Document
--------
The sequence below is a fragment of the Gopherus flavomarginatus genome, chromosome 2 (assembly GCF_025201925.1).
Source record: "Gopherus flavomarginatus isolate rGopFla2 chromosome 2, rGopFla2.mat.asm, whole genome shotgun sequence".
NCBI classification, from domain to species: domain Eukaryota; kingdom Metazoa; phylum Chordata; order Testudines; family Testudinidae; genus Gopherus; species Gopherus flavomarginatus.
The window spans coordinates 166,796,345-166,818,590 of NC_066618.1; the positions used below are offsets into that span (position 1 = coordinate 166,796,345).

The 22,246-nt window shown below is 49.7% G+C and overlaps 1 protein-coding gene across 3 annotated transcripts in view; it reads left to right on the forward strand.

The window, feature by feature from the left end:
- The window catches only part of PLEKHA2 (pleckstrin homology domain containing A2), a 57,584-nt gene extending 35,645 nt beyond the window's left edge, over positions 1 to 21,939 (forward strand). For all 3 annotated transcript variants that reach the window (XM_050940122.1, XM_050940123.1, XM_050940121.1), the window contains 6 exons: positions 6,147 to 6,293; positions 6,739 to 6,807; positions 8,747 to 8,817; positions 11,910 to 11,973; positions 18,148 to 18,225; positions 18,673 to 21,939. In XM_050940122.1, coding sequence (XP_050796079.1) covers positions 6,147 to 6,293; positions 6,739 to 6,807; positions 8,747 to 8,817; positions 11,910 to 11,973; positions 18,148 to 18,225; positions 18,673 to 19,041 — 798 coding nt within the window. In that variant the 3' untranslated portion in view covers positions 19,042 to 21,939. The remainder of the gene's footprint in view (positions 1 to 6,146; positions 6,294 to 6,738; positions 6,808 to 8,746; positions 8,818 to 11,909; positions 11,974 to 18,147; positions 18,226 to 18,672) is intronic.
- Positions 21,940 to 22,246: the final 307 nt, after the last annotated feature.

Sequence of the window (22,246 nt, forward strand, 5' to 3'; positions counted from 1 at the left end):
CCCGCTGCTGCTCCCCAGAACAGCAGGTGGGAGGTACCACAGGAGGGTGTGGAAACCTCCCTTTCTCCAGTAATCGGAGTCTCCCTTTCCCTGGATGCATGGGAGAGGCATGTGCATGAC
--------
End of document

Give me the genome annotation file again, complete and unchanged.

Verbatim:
The sequence below is a fragment of the Gopherus flavomarginatus genome, chromosome 2 (assembly GCF_025201925.1).
Source record: "Gopherus flavomarginatus isolate rGopFla2 chromosome 2, rGopFla2.mat.asm, whole genome shotgun sequence".
NCBI classification, from domain to species: domain Eukaryota; kingdom Metazoa; phylum Chordata; order Testudines; family Testudinidae; genus Gopherus; species Gopherus flavomarginatus.
The window spans coordinates 166,796,345-166,818,590 of NC_066618.1; the positions used below are offsets into that span (position 1 = coordinate 166,796,345).

The 22,246-nt window shown below is 49.7% G+C and overlaps 1 protein-coding gene across 3 annotated transcripts in view; it reads left to right on the forward strand.

The window, feature by feature from the left end:
- The window catches only part of PLEKHA2 (pleckstrin homology domain containing A2), a 57,584-nt gene extending 35,645 nt beyond the window's left edge, over positions 1 to 21,939 (forward strand). For all 3 annotated transcript variants that reach the window (XM_050940122.1, XM_050940123.1, XM_050940121.1), the window contains 6 exons: positions 6,147 to 6,293; positions 6,739 to 6,807; positions 8,747 to 8,817; positions 11,910 to 11,973; positions 18,148 to 18,225; positions 18,673 to 21,939. In XM_050940122.1, coding sequence (XP_050796079.1) covers positions 6,147 to 6,293; positions 6,739 to 6,807; positions 8,747 to 8,817; positions 11,910 to 11,973; positions 18,148 to 18,225; positions 18,673 to 19,041 — 798 coding nt within the window. In that variant the 3' untranslated portion in view covers positions 19,042 to 21,939. The remainder of the gene's footprint in view (positions 1 to 6,146; positions 6,294 to 6,738; positions 6,808 to 8,746; positions 8,818 to 11,909; positions 11,974 to 18,147; positions 18,226 to 18,672) is intronic.
- Positions 21,940 to 22,246: the final 307 nt, after the last annotated feature.

Sequence of the window (22,246 nt, forward strand, 5' to 3'; positions counted from 1 at the left end):
CCCGCTGCTGCTCCCCAGAACAGCAGGTGGGAGGTACCACAGGAGGGTGTGGAAACCTCCCTTTCTCCAGTAATCGGAGTCTCCCTTTCCCTGGATGCATGGGAGAGGCATGTGCATGAC